PM Najib hit for not facing critics in scandal

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FEELING THE HEAT  In this file picture taken on February 6, 2015, Malaysia’s Prime Minister Najib Razak speaks during a joint press conference at the prime minister’s office in Putrajaya, outside Kuala Lumpur. Malaysia’s embattled prime minister provoked fierce criticism Friday by no-showing for an event at which he was to defend himself over an escalating scandal threatening to engulf his administration.  AFP PHOTO

FEELING THE HEAT
In this file picture taken on February 6, 2015, Malaysia’s Prime Minister Najib Razak speaks during a joint press conference at the prime minister’s office in Putrajaya, outside Kuala Lumpur. Malaysia’s embattled prime minister provoked fierce criticism Friday by no-showing for an event at which he was to defend himself over an escalating scandal threatening to engulf his administration.
AFP PHOTO

KUALA LUMPUR: Malaysia’s embattled prime minister provoked fierce criticism Friday by not attending an event at which he was to defend himself over an escalating scandal threatening to engulf his administration.

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Prime Minister Najib Razak had been expected to use the public forum to hit back at critics of a state-owned development company he launched that is reeling under billions of dollars of debt and accusations of fraud.

But after 89-year-old former prime minister Mahathir Mohamad—the chief voice pushing for Najib’s ouster over the affair—showed up to speak at the event, police ordered it shut down, citing unspecified “public order and national harmony” concerns.

Political opponents and Malaysia’s active social-media scene accused Najib of engineering the cancellation to avoid facing his main accuser in public.

“He lost an opportunity to win over support for himself, to explain everything… that no money is missing,” Mahathir was quoted saying by The Malaysian Insider news portal.

Najib launched the company, 1Malaysia Development Bhd (1MDB), in 2009 and, as concurrent finance minister, is responsible for its operations.

But it is reeling under an estimated $11 billion debt, which has weighed on the ringgit currency and sparked fears for the country’s sovereign credit rating.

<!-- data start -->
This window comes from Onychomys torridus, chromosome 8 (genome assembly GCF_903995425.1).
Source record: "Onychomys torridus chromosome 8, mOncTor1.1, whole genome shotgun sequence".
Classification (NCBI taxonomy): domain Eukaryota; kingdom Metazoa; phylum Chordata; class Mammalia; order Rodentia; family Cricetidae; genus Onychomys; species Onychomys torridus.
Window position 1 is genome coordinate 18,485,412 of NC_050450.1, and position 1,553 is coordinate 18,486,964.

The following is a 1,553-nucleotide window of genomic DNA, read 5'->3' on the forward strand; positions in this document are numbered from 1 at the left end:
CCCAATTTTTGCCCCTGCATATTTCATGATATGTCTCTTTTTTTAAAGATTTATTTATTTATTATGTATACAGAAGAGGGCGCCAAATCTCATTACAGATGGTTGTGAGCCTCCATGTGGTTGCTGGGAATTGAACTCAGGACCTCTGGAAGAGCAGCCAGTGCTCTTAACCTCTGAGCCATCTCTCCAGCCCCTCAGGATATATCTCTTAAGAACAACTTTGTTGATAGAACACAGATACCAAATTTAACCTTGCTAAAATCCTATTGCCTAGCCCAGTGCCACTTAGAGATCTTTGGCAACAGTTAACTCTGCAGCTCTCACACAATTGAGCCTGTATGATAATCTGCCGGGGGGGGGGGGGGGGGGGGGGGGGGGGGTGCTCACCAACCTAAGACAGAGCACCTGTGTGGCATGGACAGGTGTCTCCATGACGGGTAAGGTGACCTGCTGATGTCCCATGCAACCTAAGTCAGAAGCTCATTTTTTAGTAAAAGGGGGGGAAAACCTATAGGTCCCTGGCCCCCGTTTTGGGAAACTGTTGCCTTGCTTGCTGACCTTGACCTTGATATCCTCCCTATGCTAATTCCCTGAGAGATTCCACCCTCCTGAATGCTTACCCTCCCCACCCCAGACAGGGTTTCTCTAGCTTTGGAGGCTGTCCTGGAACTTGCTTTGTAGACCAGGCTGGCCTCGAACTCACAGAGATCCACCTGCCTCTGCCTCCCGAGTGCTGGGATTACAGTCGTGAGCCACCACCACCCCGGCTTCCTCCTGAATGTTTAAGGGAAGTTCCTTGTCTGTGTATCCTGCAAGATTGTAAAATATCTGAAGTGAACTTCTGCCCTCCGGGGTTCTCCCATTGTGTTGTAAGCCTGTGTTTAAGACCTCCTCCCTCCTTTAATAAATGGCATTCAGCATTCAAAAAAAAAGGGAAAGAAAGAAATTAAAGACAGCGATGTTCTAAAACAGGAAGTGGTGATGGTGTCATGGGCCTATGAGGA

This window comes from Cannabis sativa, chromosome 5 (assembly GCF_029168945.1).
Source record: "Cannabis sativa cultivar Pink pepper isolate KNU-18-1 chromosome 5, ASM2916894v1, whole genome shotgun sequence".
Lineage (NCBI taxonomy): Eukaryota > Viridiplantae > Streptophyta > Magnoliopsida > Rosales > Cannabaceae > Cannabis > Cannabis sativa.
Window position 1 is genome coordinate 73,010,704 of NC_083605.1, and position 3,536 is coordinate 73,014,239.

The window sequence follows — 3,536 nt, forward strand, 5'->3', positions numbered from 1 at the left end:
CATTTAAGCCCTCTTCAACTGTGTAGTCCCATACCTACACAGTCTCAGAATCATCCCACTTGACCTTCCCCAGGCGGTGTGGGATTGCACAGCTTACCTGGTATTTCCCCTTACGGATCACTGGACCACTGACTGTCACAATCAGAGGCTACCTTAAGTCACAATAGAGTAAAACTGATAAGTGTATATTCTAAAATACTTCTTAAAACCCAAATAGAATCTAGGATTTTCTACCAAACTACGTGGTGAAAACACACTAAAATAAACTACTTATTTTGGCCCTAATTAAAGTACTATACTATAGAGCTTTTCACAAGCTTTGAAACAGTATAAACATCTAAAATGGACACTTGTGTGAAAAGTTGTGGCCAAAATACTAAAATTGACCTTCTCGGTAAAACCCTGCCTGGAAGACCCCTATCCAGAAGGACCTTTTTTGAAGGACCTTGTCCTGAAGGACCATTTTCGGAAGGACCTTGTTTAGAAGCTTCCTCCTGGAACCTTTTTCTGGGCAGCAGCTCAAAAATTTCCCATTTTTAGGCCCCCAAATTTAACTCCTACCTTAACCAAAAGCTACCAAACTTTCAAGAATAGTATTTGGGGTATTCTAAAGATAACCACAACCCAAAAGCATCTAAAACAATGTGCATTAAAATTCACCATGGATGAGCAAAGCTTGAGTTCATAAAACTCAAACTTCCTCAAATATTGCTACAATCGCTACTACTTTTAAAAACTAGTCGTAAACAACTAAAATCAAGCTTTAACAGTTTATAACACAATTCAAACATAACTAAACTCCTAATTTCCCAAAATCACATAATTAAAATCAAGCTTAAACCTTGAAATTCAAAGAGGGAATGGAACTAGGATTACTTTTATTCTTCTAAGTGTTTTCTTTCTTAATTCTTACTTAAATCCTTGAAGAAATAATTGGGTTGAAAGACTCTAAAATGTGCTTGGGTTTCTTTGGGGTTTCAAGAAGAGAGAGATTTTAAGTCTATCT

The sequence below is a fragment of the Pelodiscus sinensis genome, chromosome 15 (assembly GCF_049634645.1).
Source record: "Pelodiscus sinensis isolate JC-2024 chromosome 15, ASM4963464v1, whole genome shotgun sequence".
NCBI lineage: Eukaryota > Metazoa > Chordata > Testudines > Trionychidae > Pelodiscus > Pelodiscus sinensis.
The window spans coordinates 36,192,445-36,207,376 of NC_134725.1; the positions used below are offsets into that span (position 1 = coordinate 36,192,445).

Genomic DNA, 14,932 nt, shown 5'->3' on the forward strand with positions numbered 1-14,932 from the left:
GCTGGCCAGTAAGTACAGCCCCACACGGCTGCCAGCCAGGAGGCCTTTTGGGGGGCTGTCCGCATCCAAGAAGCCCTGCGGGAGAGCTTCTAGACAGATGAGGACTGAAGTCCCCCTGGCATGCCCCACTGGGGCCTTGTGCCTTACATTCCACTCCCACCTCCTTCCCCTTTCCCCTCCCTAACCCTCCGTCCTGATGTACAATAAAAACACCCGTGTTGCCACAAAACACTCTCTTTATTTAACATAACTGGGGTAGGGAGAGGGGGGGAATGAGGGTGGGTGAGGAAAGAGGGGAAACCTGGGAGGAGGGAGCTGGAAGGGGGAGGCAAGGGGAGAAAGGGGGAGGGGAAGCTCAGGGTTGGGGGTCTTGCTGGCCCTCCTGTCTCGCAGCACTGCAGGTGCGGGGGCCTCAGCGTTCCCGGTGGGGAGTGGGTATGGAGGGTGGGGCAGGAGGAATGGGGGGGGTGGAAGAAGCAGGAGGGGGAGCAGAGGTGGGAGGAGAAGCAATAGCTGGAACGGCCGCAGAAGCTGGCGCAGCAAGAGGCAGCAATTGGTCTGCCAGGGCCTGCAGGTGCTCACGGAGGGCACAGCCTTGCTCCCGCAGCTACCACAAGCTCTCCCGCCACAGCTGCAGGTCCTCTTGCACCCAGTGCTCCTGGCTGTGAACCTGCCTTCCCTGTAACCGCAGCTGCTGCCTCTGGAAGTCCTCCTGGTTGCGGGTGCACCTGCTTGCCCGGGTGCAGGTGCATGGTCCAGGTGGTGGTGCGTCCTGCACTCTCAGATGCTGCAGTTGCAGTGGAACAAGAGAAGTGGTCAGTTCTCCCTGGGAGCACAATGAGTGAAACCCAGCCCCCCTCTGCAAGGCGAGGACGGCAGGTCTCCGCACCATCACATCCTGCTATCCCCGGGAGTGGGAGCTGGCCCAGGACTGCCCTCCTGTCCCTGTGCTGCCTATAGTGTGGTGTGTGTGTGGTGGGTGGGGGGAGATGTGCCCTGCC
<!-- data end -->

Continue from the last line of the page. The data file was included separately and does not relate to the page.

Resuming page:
Reports this year also have alleged that possibly billions of dollars have gone missing through mismanagement and murky overseas transactions.

Najib and 1MDB have denied wrongdoing, saying the company is on solid footing.

But both opposition and ruling party critics have accused 1MDB of pro-viding incomplete and shif-ting explanations.

Najib’s office blamed his no-show on the security warning from his national police chief.

But critics mocked that, noting that the event was held at Najib’s own ruling-party headquarters.

“Najib has only himself and the (police chief) to blame if even more Malaysians are now convinced that the prime minister has a lot to hide,” said leading opposition parliamentarian Lim Kit Siang.

In February, the New York Times published a lengthy expose detailing multi-million-dollar purchases of luxury US real estate by a close Najib family associate, financier Low Taek Jho, whom various reports also have linked to 1MDB’s dealings.

Low has denied involvement.

Najib clung to power in 2013 polls, but lost the popular vote to an opposition that promised to end endemic corruption and oppression under the long-ruling Barisan Nasional (National Front) coalition.

Mahathir, who governed with a tight fist from 1981 until his 2003 retirement, has said the coalition will suffer a historic loss of power unless Najib is replaced.

Crony capitalism and abuse of democratic rights was rife under Mahathir, but he remains influential, and Malaysians have watched his anti-Najib campaign with fascination.

Under pressure, Najib earlier this year ordered his auditor-general to examine 1MDB’s books. Its report has not yet been released.

Critics including Mahathir have called for criminal investigations, but little has been done by Najib’s regime.

Malaysia’s central bank on Wednesday, however, said it had launched an investigation into whether 1MDB had broken any rules on offshore borrowing and investments.

AFP

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